Thursday, 26 January 2017: 8:30 AM
Conference Center: Skagit 1 (Washington State Convention Center )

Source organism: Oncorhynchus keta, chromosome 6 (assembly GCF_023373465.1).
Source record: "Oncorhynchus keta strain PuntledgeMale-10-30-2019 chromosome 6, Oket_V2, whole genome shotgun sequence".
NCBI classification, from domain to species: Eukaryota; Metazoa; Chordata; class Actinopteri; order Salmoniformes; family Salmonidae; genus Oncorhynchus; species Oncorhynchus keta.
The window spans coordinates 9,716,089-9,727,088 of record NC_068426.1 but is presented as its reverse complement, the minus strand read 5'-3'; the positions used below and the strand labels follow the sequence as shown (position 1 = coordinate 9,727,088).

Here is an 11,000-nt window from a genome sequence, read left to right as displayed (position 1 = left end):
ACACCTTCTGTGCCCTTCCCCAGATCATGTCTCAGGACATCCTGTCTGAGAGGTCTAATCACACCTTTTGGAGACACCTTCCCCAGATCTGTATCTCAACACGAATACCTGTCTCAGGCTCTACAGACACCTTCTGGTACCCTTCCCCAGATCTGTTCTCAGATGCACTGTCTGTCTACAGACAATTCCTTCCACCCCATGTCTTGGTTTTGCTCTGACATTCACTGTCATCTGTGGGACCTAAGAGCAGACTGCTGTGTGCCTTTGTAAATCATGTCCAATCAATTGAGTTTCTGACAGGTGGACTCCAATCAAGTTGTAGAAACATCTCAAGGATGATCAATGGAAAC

Subseasonal forecasts offer significant economic value in the management of energy infrastructure and through the associated financial markets. Models are now accurate enough to provide, for some occasions, good forecasts in the subseasonal range. However it is often not clear what are the drivers of these subseasonal signals and if potentially the forecasts could be made more accurate with better representation of physical processes? Also what are the limits of predictability in the subseasonal range? To address these questions we have rerun the ECMWF monthly forecast system over the 2015/16 winter with a set of 6 week ensemble integrations initialised every week. In these experiments we have relaxed the band 15N to 15S to reanalysis fields. Hence we have a set of forecasts where the tropics is constrained to what actually happened and we can analyse the changes in predictability in middle latitudes - in particular in regions of high energy consumption like North America and Europe. Not surprisingly, the forecast of some periods are significantly improved while others show no improvement. We discuss what events/patterns have extended range predictability and also the tropical forecast errors which prevent the potential predictability in middle latitudes from being realised.
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